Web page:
By Chery Sutjahjo
Burrowed deep within the Student Center at UCI, an audience is seated in a conference room, all facing forward. The rows of seats are filled, but can't accommodate all who are present; many lean against an open wall or sit on the floor, their eyes trained on the stage in the front of the room. It's 6:30 PM on January 14, 2010, and all who are present are ready and waiting for Project VOICE (Vocal Outreach Into Creative Expression) to begin.
A movement headed by Sarah Kay and Philip Kaye, Project VOICE tours the nation seeking to celebrate and inspire self-expression through spoken word. Kay and Kaye focus on encouraging youth to take a closer look at culture, society, and themselves, and to bring it all together through spoken word. On this night, Project VOICE is hosted by UCI’s spoken word club, Uncultivated Rabbits, in a joint effort to inspire creativity and encourage expression.
7:00 rolls around and after some preliminary introductions, the night begins with spoken word pieces by members of Uncultivated Rabbits.
The room is suddenly quiet as the side conversations fizzle out, and the audience waits as the silence settles and the speaker takes to the stage. He stands for a moment, casually gazing around the room, relaxing, taking in his environment, and preparing his performance.
There is no backstage, and there is no spotlight. The only distinction between speaker and audience is the raised platform, elevated one foot off the ground in the front of the room. What is about to unravel is as heart-on-your-sleeve as it could possibly get. As simple as a secret told between friends, the piece that the speaker is ready to share reveals his innermost thoughts and articulates his emotions. He sees his audience ready to listen, opens his mouth, and begins his piece.
"There are two types of leaders. Elevators, or deflators." With confidence and art in his every posture and gesture, he articulates his thoughts with creative syncopation, and for the next few minutes, the audience is in the palm of his hand, riding along with the ups and downs of his tone. He dives into his piece about self-confidence, leadership, and human interactions, with complete sincerity behind every well-crafted phrase and the specific rhythm that defines his piece as spoken word poetry.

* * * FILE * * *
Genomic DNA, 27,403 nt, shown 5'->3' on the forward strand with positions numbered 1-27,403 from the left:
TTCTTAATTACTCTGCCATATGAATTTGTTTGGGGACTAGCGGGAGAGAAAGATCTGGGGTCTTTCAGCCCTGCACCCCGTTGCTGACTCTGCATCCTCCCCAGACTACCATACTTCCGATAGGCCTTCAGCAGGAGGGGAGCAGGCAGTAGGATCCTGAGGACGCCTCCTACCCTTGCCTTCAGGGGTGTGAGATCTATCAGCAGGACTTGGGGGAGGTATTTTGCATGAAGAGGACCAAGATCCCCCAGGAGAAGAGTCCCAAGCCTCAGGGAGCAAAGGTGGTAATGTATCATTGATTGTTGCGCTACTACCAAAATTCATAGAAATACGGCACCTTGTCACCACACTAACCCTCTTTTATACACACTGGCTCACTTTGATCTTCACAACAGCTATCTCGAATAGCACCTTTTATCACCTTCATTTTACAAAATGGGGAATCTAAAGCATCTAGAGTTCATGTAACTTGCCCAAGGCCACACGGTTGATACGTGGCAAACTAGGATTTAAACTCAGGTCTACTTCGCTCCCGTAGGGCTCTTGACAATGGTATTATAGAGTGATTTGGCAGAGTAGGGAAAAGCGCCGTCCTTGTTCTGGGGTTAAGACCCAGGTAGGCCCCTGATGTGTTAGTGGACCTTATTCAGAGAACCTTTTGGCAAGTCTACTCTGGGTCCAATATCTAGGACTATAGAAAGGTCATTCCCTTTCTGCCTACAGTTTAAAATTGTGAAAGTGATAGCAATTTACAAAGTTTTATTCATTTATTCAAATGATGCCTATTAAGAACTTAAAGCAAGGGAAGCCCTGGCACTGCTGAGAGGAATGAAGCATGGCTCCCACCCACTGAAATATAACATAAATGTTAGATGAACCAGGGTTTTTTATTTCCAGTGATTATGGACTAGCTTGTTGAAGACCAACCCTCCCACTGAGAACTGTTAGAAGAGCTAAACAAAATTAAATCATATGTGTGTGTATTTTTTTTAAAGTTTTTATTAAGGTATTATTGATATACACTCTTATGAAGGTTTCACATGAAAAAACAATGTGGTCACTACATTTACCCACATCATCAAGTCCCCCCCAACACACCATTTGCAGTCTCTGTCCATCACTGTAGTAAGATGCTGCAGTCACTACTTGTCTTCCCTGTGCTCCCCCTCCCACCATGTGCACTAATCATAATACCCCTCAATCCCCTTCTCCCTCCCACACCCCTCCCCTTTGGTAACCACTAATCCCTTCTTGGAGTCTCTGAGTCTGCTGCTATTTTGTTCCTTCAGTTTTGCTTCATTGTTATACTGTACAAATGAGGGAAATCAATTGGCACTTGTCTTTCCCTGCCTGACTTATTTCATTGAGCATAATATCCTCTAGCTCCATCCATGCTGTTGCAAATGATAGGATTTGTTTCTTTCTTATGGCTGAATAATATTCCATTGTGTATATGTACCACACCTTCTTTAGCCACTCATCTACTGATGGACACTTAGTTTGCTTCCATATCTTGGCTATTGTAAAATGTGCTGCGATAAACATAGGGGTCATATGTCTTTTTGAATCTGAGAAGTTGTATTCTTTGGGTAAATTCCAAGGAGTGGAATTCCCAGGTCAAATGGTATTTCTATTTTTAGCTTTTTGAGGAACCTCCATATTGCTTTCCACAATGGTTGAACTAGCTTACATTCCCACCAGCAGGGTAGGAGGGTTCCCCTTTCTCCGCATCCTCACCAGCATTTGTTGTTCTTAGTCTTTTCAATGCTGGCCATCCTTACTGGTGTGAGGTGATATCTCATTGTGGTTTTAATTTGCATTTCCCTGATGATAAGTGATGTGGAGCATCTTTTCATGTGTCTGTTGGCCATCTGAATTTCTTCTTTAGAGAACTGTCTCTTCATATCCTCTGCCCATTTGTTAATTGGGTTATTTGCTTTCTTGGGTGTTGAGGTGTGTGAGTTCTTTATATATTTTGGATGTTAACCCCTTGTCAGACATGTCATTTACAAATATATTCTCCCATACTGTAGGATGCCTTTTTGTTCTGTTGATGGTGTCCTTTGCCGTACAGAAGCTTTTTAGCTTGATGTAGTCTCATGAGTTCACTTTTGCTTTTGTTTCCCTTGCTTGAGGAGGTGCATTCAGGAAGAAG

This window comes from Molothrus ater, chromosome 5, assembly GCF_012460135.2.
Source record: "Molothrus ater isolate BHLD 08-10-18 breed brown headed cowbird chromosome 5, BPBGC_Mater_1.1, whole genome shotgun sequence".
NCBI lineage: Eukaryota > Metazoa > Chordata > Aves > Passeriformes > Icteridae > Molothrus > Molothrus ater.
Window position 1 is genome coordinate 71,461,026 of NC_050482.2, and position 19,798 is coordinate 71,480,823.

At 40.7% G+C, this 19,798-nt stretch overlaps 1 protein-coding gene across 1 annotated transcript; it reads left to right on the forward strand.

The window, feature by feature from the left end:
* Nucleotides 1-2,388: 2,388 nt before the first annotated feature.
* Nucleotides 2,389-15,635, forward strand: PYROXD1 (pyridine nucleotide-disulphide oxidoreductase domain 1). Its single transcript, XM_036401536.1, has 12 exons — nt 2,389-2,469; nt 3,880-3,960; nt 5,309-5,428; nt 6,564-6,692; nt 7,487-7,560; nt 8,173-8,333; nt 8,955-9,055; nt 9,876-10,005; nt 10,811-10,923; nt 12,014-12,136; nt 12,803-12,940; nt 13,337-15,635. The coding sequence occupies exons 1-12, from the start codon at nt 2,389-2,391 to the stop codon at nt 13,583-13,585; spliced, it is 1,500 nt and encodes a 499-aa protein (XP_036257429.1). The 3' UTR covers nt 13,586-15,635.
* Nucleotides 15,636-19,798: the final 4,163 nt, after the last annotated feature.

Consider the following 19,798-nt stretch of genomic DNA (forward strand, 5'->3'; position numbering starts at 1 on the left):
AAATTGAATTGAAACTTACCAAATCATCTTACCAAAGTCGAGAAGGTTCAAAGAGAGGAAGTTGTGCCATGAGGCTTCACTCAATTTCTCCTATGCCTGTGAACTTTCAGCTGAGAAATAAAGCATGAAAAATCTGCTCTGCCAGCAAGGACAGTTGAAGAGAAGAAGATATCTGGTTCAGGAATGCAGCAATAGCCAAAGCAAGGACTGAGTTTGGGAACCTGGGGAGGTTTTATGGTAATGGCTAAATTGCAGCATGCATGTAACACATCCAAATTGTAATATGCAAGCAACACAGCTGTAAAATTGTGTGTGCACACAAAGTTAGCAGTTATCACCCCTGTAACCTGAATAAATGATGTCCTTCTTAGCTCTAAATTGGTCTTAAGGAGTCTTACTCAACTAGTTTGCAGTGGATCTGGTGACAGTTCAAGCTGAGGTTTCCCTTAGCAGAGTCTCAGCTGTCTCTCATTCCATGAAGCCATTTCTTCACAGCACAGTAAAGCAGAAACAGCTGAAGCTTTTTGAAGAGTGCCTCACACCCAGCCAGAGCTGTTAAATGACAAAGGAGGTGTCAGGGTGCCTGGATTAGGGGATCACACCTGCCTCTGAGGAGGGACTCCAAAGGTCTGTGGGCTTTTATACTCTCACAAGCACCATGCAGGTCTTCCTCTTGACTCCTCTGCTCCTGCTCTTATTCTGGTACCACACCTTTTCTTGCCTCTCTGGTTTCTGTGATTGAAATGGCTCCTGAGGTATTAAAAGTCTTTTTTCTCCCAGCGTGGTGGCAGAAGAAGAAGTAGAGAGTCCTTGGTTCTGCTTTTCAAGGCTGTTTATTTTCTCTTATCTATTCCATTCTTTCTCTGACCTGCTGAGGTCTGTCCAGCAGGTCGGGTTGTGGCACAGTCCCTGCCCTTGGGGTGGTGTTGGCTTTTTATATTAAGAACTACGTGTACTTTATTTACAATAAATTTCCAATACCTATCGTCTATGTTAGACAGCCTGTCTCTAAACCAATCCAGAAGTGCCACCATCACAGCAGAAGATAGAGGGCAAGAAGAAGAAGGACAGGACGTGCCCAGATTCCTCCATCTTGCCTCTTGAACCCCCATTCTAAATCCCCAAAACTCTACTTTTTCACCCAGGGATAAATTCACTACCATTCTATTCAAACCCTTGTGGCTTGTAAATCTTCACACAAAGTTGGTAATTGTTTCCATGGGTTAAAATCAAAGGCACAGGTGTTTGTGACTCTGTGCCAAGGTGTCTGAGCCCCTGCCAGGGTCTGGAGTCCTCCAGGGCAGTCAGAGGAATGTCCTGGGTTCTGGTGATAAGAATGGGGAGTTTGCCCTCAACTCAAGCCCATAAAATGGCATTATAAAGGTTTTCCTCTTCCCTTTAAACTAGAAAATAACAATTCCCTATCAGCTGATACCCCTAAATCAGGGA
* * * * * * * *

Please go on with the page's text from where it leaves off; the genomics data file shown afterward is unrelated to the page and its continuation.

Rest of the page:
The utter stillness of the audience is only interrupted by the occasional pattering of snaps, identifying listeners in the audience who sympathize with his thoughts, understand his experiences, or wish to offer praise for a well-worded phrase. Snap, snap, snap...and the speaker continues, fueled by the knowledge that his audience is drawn to his every line, knowing that they're right there with him understanding how he feels and agreeing with what he says. His stage presence is everything -- the words on the brink of a melody, his gestures illustrating his words, and his ultimate exposure to a room full of strangers ignites interest and curiosity in all who listen. His words are no longer vibrations against ear drums; instead, they breach the visual world and tie the room together in a shared emotional and artistic experience.
He finishes his piece and the sprinkling of snapping turns into a storm of applause. Stepping down from the platform, Andy Tran is greeted by his fellow Uncultivated Rabbits with pats on the back and words of approval. Gradually losing his stage posture and poetic swagger, he transforms back into a regular 20-year old second year at UCI with a unique passion for spoken word and creative expression.
Tran's interest in spoken word was sparked his senior year in high school when he tried out for graduation speaker. A fellow student incorporated spoken word elements into his graduation speech, which piqued Tran's interest. Soon enough, Tran was perusing the Internet watching YouTube videos of his favorite spoken word artists and exposing himself to poetry slams at lounges in the area. "And then my first instinct when I heard it was, 'man, I wonder if I could write this stuff,'" Tran recalls. Since then, Tran has developed a distinct writing style and knack for performing, nurtured by Uncultivated Rabbits. "I came into UCI ready to join two things, and that was Mock Trial and Rabbits," Tran states.
When he joined in 2008, the club had only been around for about three years. The birth child of three friends, Caroline Chang, Nam Ngo, and John Nguyen, Uncultivated Rabbits became a forum for freedom of expression as well as a tool to facilitate an emergent student voice on campus. The club grew to peak membership in about 2006, but as busy schedules and other interests distracted the members and leaders of the club from fully committing to meetings and Mic Nights, the group struggled in maintaining its following and attendance dropped.